Marcos beats back impeachment attempt
President Ferdinand Marcos of the Philippines survived an opposition attempt to impeach him last night. A parliamentary committee dominated by his Movement for a New Society (KBL) party rejected a resolution accusing him of graft, high crimes, and abuse of office. The KBL, using its large majority in the 183-member National Assembly, had referred the issue to the committee after opposition members formally filed the resolution calling for the President's impeachment.
The Committee on Justice, Human Rights, and Good Government rejected the opposition resolution for lack of merit.
Opposition members of the committee walked out, declaring the proceedings ``a useless farce.''
The resolution and committee report will go back to the assembly for formal rejection, although the opposition might try to revive it.
The resolution had accused Marcos, among other things, of ``amassing an enormous fortune [by] plundering the nation's wealth'' and of violating the Constitution. It was signed by 56 of the 57 opposition members of parliament.
``This is a historic moment,'' Homobono Adaza, a leader of the impeachment campaign, had told reporters.
A ``verified complaint,'' signed by 52 members and filed with the resolution, accused Mr. Marcos of culpable violation of the constitution, high crimes, and graft and corruption. Mr. Adaza said charges included allegations of holding ``secret wealth'' in the United States and elsewhere.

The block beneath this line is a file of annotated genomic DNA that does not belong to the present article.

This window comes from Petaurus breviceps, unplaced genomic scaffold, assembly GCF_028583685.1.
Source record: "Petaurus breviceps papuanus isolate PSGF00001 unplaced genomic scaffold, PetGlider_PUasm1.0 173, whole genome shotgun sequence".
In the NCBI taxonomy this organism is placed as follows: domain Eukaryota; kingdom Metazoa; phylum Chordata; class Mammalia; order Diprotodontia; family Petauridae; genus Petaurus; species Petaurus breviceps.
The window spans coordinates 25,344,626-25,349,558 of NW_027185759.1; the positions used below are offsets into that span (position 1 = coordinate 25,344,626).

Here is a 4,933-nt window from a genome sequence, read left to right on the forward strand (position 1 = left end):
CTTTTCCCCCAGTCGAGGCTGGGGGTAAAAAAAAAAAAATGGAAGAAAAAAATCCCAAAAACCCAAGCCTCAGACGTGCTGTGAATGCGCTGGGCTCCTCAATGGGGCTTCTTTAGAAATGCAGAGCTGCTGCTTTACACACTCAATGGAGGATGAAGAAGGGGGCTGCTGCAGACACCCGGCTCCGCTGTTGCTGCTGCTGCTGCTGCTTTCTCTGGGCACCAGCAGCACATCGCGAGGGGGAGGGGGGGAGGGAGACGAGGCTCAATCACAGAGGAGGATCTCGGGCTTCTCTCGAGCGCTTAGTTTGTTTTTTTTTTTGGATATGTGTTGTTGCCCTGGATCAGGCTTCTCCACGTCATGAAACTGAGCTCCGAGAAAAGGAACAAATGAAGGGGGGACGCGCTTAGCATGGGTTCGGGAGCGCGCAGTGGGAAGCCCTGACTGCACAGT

But the ruling party, with 112 of the 183 elected assembly seats, filed a motion denouncing the impeachment move as ``a product of unsubstantiated news reports, irresponsible speculations, and gossip.'' KBL leaders accused the opposition of ``playing partisan politics'' against the national interest.
In the face of the impeachment threat, Marcos and the KBL had been considering the possibility of his resigning and calling an early presidential election (his present six-year term expires in 1987) or dissolving the assembly. Marcos was said to be worried that the opposition move might undermine foreign confidence in him, his government's economic recovery program, and his anti-insurgency campaign.
He has been in power for nearly 20 years -- almost half the time that the Philippines has been independent -- and he ruled by martial law from 1972 to 1981.
Deputy Prime Minister Jos'e Rono told reporters: ``The members do not really mean to impeach Marcos. Their motivation is clear. They want to convict the President by publicity. We will have to go through certain procedures,'' he said.